A centerpiece of the council’s efforts is its scholarship program, which sends high-potential diverse business owners to a training program at the prestigious Kellogg School of Management at Northwestern University.
For scholarship recipient Stephen Brock, president and CEO of Supplied Industrial Solutions, the program gave him “the opportunity to think bigger and look at the broad spectrum of opportunities across the utility industry.”
“It was truly a transformational experience,” added Stephen Vaughan, president and CEO of CERA Solutions, which is working on a major natural gas pipeline rebuild.
Byron Witherspoon is Ameren’s director of supplier diversity and supply chain reliability. A leader in the council’s formation, he has seen how small steps, as well as broad strokes, can make a difference to a supplier’s prospects.
Witherspoon and his colleagues are working to make sure businesses have access to information they need to keep up with changing circumstances. For example, the council recently held a workshop on cybersecurity. There is no compromising on cybersecurity when doing business with utilities. But, said Witherspoon, what the council can do is help smaller suppliers in particular identify affordable solutions that will meet utility requirements.
Similarly, his procurement team is examining Ameren’s boilerplate insurance requirements. “Are the standard requirements necessary in all cases? Are they unduly burdensome? In some instances, these requirements just aren’t necessary,” Witherspoon said. “Should a custodial service need the same level of liability coverage as an excavator? If not, why not modify the requirements to fit the scope of the work?”
Utilities want to help local suppliers plan for growth, whether it’s publishing their buying plans for the next 12 months or keeping businesses abreast of new approaches to combating climate change. Witherspoon encourages supplier leaders to ask themselves, “Are we ready today? If we are not there yet, how can we get there?”
The nation’s focus on reducing greenhouse gases continues to demand tremendous changes in technology, knowledge and supporting services. These changes represent a giant opportunity for new and growing suppliers.
“I am a firm believer that natural gas has a place in the clean energy transition—from heat pumps and energy efficiency to renewable natural gas and hydrogen blending,” Ameren Illinois’ Singh said. “Gas pipelines have proximity to the customer and can do a lot from an energy security and a resiliency perspective.
“At the same time, the entire state, the entire country, the entire world is transitioning to cleaner energy. So, competition for qualified resources that understand how to implement new technologies is increasing, and that calls for new skill sets,” Singh added.
The executives mention the potential for hydrogen blends and RNG as important new energy sources emerging from the natural gas industry. They say the IUBDC has a major role to play in ensuring that the existing vendor community and related businesses are prepared for these new technologies.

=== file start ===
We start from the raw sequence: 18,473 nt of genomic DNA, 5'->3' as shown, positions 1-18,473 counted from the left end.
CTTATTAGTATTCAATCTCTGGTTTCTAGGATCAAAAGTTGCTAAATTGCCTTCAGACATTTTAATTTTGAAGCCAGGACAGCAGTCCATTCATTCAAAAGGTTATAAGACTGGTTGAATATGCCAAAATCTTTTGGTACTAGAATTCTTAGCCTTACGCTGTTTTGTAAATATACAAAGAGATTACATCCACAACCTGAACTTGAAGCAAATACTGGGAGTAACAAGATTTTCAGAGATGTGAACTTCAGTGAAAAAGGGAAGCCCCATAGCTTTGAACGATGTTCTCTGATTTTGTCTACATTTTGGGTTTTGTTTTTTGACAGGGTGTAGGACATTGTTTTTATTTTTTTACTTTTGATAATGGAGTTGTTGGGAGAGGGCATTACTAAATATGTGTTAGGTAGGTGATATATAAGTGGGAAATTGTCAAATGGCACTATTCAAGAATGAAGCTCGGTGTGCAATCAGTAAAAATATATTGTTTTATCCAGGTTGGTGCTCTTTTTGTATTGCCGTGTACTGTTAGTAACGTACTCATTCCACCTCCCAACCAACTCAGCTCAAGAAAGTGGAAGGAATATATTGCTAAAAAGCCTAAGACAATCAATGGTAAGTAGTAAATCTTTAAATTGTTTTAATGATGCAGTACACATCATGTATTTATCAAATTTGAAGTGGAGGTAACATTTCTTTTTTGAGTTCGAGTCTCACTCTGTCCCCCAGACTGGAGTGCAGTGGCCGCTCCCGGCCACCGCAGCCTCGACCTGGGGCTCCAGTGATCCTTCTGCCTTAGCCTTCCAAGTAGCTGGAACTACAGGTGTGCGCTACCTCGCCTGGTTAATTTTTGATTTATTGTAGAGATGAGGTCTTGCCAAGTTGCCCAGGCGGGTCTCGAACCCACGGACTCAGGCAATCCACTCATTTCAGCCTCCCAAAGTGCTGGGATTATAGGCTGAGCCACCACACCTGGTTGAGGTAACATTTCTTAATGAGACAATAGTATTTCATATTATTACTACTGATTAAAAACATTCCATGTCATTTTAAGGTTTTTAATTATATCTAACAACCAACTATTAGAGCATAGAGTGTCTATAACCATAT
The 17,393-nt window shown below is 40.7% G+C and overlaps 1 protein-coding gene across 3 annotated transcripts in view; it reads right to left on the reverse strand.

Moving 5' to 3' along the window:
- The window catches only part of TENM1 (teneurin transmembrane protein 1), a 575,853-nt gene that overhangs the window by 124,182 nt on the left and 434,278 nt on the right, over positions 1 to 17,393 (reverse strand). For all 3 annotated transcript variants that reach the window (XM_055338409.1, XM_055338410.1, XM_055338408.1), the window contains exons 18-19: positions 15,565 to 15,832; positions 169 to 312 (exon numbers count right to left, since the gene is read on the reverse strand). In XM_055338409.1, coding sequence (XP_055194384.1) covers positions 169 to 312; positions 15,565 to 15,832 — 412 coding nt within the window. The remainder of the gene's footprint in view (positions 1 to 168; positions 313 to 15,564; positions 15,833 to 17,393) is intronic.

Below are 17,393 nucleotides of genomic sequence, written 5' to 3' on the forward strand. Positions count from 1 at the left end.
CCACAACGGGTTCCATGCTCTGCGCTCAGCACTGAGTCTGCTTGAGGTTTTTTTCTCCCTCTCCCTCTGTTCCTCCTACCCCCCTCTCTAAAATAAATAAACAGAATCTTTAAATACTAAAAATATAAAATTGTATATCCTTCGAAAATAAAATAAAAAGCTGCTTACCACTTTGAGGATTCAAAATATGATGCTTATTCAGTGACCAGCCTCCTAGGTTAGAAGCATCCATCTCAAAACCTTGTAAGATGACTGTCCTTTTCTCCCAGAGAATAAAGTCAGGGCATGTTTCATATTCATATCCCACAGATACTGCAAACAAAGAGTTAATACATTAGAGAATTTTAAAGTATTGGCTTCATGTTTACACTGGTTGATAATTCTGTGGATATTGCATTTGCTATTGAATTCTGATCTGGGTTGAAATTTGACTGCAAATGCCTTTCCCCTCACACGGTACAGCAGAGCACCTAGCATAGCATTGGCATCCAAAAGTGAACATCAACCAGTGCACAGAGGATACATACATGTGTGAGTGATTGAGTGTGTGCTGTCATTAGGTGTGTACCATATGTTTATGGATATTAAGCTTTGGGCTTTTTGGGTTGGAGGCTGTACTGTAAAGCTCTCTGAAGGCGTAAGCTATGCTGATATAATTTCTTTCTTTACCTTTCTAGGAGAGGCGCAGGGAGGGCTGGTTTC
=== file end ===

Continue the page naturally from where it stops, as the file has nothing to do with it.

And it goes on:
Suppliers also have a key role as utilities continue to lean on tried-and-true methods to reduce greenhouse gases—by rebuilding their systems. Peoples Gas is a good example. “We are looking to modernize a system that spans across the city,” said Hinton. “We’re doing this from a safety perspective and a reliability perspective as well as an environmental sustainability perspective. The work is complicated, and the scale is large—replacing more than 2,000 miles of pipe across every neighborhood within the city of Chicago.
“So, we are looking for talented engineers, technology experts, pipefitters, welders, as well as other support services such as financial and legal experts, to assist in this effort,” he said.
Regulatory, technical and legal complexities are leading to this greater demand for specialists in everything from accounting and finance to law and information technology. To expand the available resource pool, the IUBDC’s focus for 2023 is on building more relationships with minority-, women- and veteran-owned professional services providers.
“We are forging new local partnerships like the one we have with First Women’s Bank—the only women-founded, womenowned and women-led commercial bank in the country,” said Nicor Gas’ Dallas. “It’s headquartered right here in Illinois. This diverse business bank can help eliminate barriers to entry for more local diverse businesses by assisting with access to capital. … Partnerships like this drive innovation within the supplier value chain and strengthen the pipeline of diverse suppliers for the future.”
In short, supplier diversity leads to innovation, quality and overall competitive value. “And when utilities work together to serve the state, it makes all of us better and stronger for our customers,” said Dallas. “We’ve made an intentional effort to open doors for diverse businesses across all areas of our businesses with education and mentorship opportunities, and we continue to see the positive social and economic impact our work has on the lives of families in the communities we serve.”
Singh, as current council chair, summarized the IUBDC’s work in coming decades: “The energy industry is evolving rapidly, and utilities are going to be spending and investing a tremendous amount of money in their systems,” he said. “So, we need to continue to focus on making sure there is an equitable transition for the customers and the communities we serve—and that no one gets left behind in the process.
“That means developing more workforces within our community footprint and making sure the programs and projects we implement contribute to all segments of the population from an equity perspective.”
In the words of Nicor Gas’ Dallas, “We’re bigger than our bottom lines.”
2023 IUBDC Board of Directors
Ameren Illinois, Leonard Singh, IUBDC chair
Aqua America Illinois, David Carter
Commonwealth Edison, Gil Quiniones
Illinois American Water, Rebecca Losli
Nicor Gas, Wendell Dallas
Peoples Gas and North Shore Gas, Torrence Hinton